Am 04.09.2015 ab 15:00 Uhr finden insgesamt 4 Sessions statt. Es sind 4 Auswärtssprecher am Start die zu unterschiedlichen Themen vortragen werden.

Die Sessions werden gerade festgelegt, aber der Termin steht schon fest. Schaut euch die Details an und meldet euch mit dem unten stehenden Button an!

Eventbrite - Emsland SQL Server User Group: SQLGrillen

Wir freuen uns auf euch!!

P.S. Gebt das bitte weiter, wir wollen so viele Leute da haben wie möglich, danke!

 

Beitrag bei “Informatik Aktuell” zu AlwaysOn

Am 16.06. ist mein Artikel zu SQL Server AlwaysOn bei Informatik Aktuell erschienen. Dort habe ich versucht zu erklären wie die Technologien von Microsoft entwickelt wurden und wie sie eingesetzt werden können. Schaut euch das mal an, und wenn es Fragen oder Anmerkungen gibt, bitte einfach eine Nachricht an mich schicken.

 


I wrote an article explaining about the high availabilty features within SQL Server are, which was published on the 16.06 on the German language website “Informatik Aktuell”. For those of you that speak German, please take a look and let me know what you think.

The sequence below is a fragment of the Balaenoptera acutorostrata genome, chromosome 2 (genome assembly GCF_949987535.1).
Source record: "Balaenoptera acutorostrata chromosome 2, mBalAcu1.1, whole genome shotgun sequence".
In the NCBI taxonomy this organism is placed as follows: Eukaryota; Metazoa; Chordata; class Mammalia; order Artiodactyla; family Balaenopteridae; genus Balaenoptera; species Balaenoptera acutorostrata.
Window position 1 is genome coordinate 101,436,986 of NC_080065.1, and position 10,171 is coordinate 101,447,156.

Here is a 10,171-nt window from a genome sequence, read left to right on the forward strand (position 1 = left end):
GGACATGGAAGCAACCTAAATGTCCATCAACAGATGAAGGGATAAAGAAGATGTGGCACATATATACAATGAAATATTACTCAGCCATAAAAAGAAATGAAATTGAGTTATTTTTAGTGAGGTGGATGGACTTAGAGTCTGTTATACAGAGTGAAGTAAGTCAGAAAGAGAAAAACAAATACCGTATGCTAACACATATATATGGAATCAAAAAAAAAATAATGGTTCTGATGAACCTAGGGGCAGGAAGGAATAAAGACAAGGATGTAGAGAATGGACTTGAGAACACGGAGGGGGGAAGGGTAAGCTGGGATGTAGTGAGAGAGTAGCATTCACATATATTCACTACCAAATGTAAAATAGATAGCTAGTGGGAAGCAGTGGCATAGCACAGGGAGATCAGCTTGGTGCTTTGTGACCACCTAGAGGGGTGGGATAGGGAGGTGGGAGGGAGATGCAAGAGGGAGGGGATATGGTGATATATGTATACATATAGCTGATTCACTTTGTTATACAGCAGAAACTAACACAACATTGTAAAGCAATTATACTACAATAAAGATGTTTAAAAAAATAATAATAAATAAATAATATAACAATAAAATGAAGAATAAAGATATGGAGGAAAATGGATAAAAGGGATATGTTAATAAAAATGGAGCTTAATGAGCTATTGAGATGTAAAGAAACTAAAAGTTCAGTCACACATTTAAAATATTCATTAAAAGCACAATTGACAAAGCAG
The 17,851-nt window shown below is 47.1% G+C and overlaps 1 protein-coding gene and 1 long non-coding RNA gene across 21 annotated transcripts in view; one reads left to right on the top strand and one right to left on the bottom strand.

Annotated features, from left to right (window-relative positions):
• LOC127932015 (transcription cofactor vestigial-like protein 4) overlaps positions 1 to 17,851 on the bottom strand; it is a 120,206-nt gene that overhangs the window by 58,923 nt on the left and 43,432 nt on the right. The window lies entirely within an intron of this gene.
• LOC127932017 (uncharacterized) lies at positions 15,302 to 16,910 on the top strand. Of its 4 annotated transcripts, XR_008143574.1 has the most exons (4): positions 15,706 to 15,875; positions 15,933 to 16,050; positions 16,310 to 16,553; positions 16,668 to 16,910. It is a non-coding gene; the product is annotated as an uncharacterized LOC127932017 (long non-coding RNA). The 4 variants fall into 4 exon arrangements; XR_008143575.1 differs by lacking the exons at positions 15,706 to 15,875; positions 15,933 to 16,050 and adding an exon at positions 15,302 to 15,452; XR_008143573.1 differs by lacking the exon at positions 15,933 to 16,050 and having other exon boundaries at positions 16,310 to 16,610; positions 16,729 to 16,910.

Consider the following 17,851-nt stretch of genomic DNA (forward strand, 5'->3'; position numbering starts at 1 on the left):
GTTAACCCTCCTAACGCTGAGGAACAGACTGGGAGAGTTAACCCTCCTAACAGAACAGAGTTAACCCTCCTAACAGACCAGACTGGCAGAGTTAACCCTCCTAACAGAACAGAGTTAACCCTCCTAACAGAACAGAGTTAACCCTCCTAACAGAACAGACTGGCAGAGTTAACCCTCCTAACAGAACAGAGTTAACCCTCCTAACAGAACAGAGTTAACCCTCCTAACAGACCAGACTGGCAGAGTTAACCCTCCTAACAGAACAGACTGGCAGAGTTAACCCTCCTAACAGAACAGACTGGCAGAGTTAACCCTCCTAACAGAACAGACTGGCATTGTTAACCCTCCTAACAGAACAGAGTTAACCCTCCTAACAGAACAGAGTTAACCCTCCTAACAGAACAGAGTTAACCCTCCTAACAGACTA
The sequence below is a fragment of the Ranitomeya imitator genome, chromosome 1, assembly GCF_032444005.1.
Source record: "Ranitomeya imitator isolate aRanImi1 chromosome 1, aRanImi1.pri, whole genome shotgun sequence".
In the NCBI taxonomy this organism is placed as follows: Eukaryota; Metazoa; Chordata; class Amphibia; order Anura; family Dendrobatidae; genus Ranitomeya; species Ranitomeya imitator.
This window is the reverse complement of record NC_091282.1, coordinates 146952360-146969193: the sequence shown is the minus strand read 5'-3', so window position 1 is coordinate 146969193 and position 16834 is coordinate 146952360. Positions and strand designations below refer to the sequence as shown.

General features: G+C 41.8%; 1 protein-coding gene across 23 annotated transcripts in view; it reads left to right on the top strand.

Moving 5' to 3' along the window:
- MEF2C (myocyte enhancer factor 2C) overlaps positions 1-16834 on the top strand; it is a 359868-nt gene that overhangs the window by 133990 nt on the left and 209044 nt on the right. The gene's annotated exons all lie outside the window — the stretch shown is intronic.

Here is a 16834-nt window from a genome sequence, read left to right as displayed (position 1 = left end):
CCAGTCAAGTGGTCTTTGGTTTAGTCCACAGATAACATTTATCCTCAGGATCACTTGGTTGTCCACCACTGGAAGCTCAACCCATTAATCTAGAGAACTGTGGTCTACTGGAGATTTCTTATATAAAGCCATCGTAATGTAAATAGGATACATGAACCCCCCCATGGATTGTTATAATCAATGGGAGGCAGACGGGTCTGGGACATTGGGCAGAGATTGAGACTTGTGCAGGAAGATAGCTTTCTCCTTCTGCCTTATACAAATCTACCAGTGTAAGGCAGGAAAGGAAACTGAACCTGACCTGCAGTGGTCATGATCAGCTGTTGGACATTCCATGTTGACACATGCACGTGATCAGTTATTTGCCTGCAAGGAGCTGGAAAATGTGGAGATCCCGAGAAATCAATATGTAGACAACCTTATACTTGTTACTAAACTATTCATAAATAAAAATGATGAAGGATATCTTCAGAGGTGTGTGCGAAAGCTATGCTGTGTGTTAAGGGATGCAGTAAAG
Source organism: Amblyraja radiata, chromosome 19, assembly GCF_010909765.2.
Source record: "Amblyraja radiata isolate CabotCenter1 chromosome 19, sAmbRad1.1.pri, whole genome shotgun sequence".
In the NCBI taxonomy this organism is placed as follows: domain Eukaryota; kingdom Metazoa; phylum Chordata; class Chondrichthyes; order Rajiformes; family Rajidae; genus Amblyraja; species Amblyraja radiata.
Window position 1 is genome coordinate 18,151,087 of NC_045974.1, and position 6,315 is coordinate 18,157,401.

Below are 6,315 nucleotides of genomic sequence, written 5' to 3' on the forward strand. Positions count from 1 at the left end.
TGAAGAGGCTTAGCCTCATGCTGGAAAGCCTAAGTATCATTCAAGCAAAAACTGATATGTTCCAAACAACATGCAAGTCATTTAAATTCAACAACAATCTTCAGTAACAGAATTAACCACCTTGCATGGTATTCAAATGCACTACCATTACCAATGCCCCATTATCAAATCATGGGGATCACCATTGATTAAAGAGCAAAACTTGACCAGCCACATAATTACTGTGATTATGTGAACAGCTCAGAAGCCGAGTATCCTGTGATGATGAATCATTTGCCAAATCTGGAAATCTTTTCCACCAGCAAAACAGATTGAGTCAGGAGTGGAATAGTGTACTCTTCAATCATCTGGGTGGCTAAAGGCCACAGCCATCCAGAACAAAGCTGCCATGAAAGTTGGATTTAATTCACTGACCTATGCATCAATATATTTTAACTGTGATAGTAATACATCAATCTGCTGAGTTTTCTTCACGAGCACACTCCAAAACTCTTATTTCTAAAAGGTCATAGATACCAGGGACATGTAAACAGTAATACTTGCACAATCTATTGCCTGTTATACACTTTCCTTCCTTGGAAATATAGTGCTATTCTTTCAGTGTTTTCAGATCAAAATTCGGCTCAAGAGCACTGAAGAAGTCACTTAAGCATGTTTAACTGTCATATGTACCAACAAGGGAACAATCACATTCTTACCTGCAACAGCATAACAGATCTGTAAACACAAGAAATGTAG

Full day of training in Dublin!

UPDATE! Unfortunately SQL Saturday Dublin has been cancelled. This event will be re-scheduled at a later date.

 

Hot on the heels of the news of my training day at SQLSaturday Exeter, I am announcing another training day. This time I will be presenting a day of SQL Replication and Cloud Data Management on the Friday before SQLSaturday Dublin in June 2015.

I presented a session on Replication Troubleshooting at SQLSaturday Dublin last year and ran out of time with the one hour session and could have gone into more depth. After seeing the interest of Replication in the Irish SQL Server community, I submitted a proposal to the organisers of the Dublin event and the rest is history!